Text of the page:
Sun’s light can produce far more energy with new technology. Image: By Marty Finney on Unsplash

This article first appeared on the Climate News Network website

By Tim Radford

Researchers have found three new ways to double the solar dividend, making the sun work harder and deliver more to the renewable economy.

 A new, translucent material made of little more than silica and air can double the solar dividend, collecting solar heat and raising temperatures to 200°C, delivering new ways to heat homes or power industrial processes.

And other researchers in the same US city believe they may be on track to deliver much more electricity from solar cells. They have found a way to make a single photon of light dislodge not one electron but two.

A third team in Saudi Arabia has now shown that their solar arrays can not only generate electric power: they can also turn sea water into fresh drinking water at the same time.

All three technologies are at the laboratory stage. All three are a long way from commercial exploitation on any scale. But all three are also demonstrations of the extraordinary ingenuity and imagination at work in the world’s laboratories as scientists look for new ways to tackle the energy challenge of a zero carbon world, and deliver more power without raising planetary temperatures to hazardous levels.

Researchers have been working on ways to turn carbon dioxide back into fuel, to warm and light homes with transparent wood, to generate power from footsteps and to harvest electrical energy from evaporation.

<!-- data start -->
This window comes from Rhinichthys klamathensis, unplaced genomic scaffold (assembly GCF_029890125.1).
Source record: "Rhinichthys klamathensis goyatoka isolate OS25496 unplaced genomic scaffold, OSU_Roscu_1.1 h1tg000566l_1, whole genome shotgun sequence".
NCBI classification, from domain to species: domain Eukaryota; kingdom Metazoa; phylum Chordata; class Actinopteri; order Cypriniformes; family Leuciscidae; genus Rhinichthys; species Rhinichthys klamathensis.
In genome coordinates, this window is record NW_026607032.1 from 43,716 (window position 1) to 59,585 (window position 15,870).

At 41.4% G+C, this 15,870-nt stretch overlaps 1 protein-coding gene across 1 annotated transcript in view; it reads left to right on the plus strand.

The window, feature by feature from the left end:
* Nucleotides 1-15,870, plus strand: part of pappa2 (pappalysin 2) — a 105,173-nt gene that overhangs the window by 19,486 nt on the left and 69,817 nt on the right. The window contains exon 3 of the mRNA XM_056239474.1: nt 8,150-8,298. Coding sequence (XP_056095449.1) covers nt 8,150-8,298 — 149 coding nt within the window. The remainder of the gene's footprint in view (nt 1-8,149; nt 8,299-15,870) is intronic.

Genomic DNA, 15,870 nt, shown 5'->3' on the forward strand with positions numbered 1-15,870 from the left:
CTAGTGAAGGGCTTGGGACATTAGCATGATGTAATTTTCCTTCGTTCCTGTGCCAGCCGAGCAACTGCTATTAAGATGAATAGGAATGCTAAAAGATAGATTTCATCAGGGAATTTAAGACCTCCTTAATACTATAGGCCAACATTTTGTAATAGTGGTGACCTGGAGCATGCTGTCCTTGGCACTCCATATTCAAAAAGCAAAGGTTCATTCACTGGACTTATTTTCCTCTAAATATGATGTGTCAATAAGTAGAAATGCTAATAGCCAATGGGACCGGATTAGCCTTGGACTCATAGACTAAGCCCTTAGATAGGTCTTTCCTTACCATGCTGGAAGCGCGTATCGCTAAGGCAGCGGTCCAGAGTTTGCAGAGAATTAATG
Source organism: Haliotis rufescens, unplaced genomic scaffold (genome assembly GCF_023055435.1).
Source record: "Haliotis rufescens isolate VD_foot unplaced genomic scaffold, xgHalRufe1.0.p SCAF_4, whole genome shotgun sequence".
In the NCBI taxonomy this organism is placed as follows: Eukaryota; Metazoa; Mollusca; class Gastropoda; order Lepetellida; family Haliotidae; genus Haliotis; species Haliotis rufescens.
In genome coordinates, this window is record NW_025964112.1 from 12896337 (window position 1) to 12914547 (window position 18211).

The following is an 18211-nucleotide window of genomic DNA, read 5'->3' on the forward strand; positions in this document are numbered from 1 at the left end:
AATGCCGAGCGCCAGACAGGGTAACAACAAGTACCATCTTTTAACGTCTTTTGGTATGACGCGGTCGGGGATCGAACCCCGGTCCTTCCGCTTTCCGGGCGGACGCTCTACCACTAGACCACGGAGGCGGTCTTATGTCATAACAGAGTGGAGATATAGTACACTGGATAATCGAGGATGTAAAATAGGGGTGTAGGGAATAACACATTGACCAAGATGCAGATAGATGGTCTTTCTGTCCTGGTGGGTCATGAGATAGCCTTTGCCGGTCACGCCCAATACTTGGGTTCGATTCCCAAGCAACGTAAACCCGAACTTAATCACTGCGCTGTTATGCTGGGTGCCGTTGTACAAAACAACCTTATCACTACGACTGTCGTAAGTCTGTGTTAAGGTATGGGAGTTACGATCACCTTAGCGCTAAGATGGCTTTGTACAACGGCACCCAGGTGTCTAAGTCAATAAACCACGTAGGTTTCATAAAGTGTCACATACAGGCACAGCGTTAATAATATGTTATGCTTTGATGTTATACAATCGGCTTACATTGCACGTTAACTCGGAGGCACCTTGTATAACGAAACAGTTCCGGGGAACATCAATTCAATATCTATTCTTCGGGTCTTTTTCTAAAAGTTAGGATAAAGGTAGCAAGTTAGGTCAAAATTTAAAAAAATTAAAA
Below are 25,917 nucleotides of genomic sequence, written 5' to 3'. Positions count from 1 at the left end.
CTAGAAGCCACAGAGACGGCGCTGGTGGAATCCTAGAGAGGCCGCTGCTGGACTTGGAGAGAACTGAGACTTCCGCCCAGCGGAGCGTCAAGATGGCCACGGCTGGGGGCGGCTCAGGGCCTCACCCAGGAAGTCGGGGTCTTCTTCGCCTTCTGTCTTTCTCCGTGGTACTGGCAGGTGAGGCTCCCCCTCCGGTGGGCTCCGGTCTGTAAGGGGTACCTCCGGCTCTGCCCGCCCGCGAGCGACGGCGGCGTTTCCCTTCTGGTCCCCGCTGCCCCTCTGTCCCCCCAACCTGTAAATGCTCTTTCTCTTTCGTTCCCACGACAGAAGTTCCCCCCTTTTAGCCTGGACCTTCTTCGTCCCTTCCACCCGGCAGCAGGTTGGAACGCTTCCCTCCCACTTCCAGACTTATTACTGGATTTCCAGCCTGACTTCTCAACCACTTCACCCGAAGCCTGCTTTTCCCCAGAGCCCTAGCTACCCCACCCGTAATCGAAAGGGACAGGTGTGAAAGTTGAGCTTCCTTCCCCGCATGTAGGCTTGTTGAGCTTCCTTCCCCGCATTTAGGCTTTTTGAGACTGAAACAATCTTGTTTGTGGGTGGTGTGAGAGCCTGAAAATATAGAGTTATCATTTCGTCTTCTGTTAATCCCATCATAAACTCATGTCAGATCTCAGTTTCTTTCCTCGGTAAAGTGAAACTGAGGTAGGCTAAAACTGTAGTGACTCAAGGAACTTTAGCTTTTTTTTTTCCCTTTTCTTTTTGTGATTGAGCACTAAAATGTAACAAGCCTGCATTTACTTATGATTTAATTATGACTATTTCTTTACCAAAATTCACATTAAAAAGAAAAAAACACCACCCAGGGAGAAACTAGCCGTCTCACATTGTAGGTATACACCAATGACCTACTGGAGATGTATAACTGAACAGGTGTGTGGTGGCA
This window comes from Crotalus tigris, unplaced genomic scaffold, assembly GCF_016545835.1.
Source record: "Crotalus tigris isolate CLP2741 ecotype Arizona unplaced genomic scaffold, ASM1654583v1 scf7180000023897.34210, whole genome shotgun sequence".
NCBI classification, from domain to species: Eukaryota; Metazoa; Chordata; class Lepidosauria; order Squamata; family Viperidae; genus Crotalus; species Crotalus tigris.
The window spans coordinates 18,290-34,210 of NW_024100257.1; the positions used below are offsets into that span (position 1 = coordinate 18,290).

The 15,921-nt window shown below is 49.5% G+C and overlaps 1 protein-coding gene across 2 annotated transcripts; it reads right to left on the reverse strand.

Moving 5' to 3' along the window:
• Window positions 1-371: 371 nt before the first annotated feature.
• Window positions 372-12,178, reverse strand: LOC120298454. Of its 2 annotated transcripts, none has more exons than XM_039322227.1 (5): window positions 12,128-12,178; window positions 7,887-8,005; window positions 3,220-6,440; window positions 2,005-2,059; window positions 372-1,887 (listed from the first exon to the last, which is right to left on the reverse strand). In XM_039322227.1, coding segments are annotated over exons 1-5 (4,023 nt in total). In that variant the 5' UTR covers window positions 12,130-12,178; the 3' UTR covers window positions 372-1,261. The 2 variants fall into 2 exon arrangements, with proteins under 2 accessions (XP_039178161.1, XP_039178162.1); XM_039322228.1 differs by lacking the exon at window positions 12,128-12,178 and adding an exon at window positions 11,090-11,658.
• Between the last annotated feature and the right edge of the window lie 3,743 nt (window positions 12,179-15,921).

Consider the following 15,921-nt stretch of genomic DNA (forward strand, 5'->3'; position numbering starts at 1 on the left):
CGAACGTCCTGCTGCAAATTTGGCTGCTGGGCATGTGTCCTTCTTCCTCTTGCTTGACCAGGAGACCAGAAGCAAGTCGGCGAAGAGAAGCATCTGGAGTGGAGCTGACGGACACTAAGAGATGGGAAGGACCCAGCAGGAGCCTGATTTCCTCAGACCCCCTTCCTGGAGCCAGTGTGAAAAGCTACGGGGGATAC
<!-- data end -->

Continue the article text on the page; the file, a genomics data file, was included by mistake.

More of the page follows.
Solar spurt

All three of the latest twists exploit sunlight in different ways, and use new materials to step up levels of efficiency.

Researchers at the Massachusetts Institute of Technology report in the American Chemical Society journal ACS Nano that they have developed an insulating material that is 95% translucent.

An aerogel is a foam made with silica and held together not with water but with air. These remarkable fabrics have been around for decades – the US space agency Nasa has been experimenting with them – and although these improbable structures have incomparable insulating properties, they have until now had limited transparency.

The researchers have developed a version so lightweight and so clear that it is all but invisible. Light gets through and generates heat – but the heat cannot escape, and builds up in a passive solar collector system made of dark, light-absorbing material. A test device on the roof of the MIT buildings during a freezing Massachusetts winter managed to raise temperatures of 220°C.


Other scientists at the same institution report in the journal Nature that their new fully operational solar cell seems to break one of the rules of physics: until now, any conventional silicon-based solar cell has been limited by simple arithmetic. It takes one photon of light to dislodge one electron and set up a current.

Because of this, the maximum theoretical efficiency of a solar cell is 29.1%. But a specialist team at MIT have been experimenting with a new class of materials called excitons, fabrics that exist in an excited state, and permit packets of energy to propagate, combine or divide.